Ball-Striking 101: Overcoming The Stigma


As we explored in the first half, the stigma, mockery, and ridicule that people learning and improving their shootings is the biggest problem and obstacle that Bartek Sylwestrzak, ball-striking specialists and pioneer. Bartek Sylwestrzak always has to keep his best work a secret, so it's not that possible that we could point at certain players and credit him.

Bartek Sylwestrzak does upload videos to his official website that highlight the result of his work, but they're mainly of relatively or completely unknown players, so they don't really make his work more popular, in fact, he is probably the one who's making them more famous. This was the situation for Sylwestrzak even though he is among the first specialists who proved themselves to clubs. Sylwestrzak still has to keep his clients' list a secret.

Sylwestrzak's most famous clients are Emiliano Marcondes, Bournemouth attacking midfielder, currently on a loan to FC Nordsjælland, and Neal Maupay, the current Everton striker who also played for Brentford and Brighton & Hove Albion. His work with the latter is the most noticeable.

Neal Maupay scored a total of 94 goals in his career so far, around half of his goals, 41, were scored during his time at Brentford where he was working one on one with Bartek Sylwestrzak. He is a key character of the Brentford revolution as when people speak of the analysts and specialists hired by the English club, most of which came from FC Midtjylland, Sylwestrzak is among those people. There you go, @wolfgangsport, I finally came across Brentford and their data work.

Anyway, Sylwestrzak spent the last 13 years of his life studying the techniques of ball-striker, exclusively. Whether we're talking of free kicks or open-play shots, Sylwestrzak has studied it extensively. If you'd go to his website, you'd see how much we actually don't know about the science of a simple and basic skill, shooting the ball.

Think of Juninho Pernambucano's knuckleball. Whenever people see it, they tend to believe that the striker either got lucky or the goalkeeper made a mistake. The reason for that is that the shot itself changes direction in its midway. There are many videos on Sylwestrzak's website of unknown players doing that over and over.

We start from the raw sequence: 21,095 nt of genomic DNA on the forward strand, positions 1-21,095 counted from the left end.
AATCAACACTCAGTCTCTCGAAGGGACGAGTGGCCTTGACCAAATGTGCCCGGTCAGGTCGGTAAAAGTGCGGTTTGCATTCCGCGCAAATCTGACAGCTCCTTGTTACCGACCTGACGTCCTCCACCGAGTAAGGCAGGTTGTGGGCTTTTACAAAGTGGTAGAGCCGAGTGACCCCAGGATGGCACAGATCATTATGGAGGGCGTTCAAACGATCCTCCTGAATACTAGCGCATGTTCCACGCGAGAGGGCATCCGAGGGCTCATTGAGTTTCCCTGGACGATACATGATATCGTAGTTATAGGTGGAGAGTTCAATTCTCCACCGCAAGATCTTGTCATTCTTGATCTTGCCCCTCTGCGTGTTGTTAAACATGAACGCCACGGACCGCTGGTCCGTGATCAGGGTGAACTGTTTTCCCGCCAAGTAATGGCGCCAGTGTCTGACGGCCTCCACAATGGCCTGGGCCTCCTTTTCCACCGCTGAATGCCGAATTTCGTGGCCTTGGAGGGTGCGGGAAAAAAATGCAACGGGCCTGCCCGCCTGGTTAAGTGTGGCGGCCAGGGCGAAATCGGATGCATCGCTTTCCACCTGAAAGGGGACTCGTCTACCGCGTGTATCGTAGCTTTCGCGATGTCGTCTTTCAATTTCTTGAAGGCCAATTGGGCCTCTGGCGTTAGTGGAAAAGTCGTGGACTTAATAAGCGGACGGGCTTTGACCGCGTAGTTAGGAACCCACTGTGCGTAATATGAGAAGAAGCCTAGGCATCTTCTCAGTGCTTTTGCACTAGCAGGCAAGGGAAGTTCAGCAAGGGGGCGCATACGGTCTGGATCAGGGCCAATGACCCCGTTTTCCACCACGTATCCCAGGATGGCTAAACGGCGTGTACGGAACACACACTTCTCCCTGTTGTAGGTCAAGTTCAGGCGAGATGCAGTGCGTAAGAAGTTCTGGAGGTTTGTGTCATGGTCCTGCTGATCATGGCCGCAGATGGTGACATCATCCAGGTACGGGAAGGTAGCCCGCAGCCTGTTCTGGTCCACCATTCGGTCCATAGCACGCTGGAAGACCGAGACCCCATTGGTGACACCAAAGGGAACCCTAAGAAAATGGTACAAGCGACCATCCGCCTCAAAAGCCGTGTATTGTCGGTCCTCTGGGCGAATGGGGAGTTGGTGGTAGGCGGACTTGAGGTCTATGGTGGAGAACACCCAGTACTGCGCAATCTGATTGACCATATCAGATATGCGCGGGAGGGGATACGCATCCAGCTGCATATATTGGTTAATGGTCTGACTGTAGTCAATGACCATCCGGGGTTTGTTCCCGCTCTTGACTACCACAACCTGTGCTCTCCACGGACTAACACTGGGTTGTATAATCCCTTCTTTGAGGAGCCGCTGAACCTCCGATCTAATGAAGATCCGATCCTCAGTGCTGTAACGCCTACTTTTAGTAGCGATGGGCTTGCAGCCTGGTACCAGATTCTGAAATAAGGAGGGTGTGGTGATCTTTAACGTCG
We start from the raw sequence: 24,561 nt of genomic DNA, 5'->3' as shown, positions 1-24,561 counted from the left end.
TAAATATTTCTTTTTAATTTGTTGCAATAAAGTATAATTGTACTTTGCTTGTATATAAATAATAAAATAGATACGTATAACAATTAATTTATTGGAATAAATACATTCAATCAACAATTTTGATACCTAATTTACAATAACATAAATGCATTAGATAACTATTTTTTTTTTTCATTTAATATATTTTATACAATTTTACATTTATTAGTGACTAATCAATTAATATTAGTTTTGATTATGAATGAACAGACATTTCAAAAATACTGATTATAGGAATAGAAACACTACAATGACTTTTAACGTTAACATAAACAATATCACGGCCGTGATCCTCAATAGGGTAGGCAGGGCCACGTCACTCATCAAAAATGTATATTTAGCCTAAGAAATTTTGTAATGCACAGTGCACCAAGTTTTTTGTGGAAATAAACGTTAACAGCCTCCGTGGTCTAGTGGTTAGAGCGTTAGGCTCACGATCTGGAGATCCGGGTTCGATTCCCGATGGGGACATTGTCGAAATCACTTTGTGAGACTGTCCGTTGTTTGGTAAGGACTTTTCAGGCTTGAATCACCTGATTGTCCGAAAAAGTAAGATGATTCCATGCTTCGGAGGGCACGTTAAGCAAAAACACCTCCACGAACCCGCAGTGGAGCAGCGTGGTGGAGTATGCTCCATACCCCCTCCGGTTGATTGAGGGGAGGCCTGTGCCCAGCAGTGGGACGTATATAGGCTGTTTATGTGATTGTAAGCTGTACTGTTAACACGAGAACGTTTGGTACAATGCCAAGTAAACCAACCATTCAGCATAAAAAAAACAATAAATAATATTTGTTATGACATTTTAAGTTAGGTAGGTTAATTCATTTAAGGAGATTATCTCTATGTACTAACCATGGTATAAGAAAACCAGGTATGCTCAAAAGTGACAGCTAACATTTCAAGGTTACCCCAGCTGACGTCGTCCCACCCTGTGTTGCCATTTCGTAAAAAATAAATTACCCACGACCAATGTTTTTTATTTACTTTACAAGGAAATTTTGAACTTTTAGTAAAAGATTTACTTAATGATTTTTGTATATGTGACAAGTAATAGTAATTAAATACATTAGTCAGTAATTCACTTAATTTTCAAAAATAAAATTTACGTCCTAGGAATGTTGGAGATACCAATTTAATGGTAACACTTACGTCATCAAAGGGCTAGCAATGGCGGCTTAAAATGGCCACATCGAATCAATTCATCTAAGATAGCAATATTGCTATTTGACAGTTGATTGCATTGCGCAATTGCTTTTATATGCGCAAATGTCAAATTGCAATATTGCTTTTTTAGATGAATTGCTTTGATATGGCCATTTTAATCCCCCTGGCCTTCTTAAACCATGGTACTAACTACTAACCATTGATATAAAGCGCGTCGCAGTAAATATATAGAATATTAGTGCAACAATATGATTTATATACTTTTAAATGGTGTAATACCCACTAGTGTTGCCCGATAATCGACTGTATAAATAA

That shot is a goalkeeper's nightmare. What's special about it is that it has to be shot in a straight line. That's what guarantees that the way it spins in the air remains unexpected. There's a horizontal meter within which the ball could end at different parts. Believe it or not, there's a teachable way of shooting where even the one shooting the ball wouldn't know where exactly it would end. How is that achieved? By studying the physics and geometry of every aspect of the shot, scientifically.

Sylwestrzak tells his players how to run toward the ball, at what angle, where to plant their steady foot, whether to the back, left, or right of the ball, and how to swing their feet. He even tells them which toes exactly they need to shoot with. He even tells them how their upper body should be conditioned and whether it should swing with the ball or not because those minor details matter with how the players are positioned in the first place. Sylwestrzak also teaches them how to shoot like that with their weak foot as well.

The video above is from 2018. Bartek Sylwestrzak took his university team to Nottingham Forest's training facility to train on a different kind of shooting called "Topspin shooting". This one is where you aim to spin the ball in a diagonal shape so it would spin around the wall and into the goal. In the video, there are tens of cameras, sensors, and different devices used to collect data that would later be broken down into specific instructions.

Sylwestrzak started his career in relation to football at FC Nordsjælland, which is owned by Matthew Benham, the same person who owns Brentford. His journey with football began with data and betting sites, but that's a topic for another day.

The problem here is that among all the specialists that came from that journey, Sylwestrzak was the least famous. For example, Thomas Grønnemark, a throw-in specialist, was later picked up by Liverpool. Gianni Vio, the set-piece specialist was picked up by Tottenham. These and many more became known targets for clubs, with one exception, our dear Bartek Sylwestrzak. They all went on to have better jobs except for him because of the stigma.

It's easy for a coach or manager to say that they don't know how to train their players to take a throw-in, a corner, or set pieces. But, can players say that they don't know how to shoot a ball or pass? The answer seems to be, in an overwhelming majority, no.

However, this should change soon. It will go through the same journey that set pieces, corners, and throw-in specialists had to go through. It begins wildly limited and being looked at as a needless complication, then a top coach or player here or there wouldn't mind the stigma and aims to gather as many winning factors as they can because they simply want to win.

Those players or coaches would pick someone, and the difference will be noticed, of course, if the specialist picked is the right one. The reason, of course, is simple; those players or coaches would have information that the rest don't. Then, it would actually be all the rage and more clubs would actually pursue those people. Because you could buy a 60 million striker, pay him 300 thousand a week, and hope he gets you an extra 20 goals, or you could pay a specialist a fraction of that number and he would get you a similar result with the players you have that would get you those 20 goals.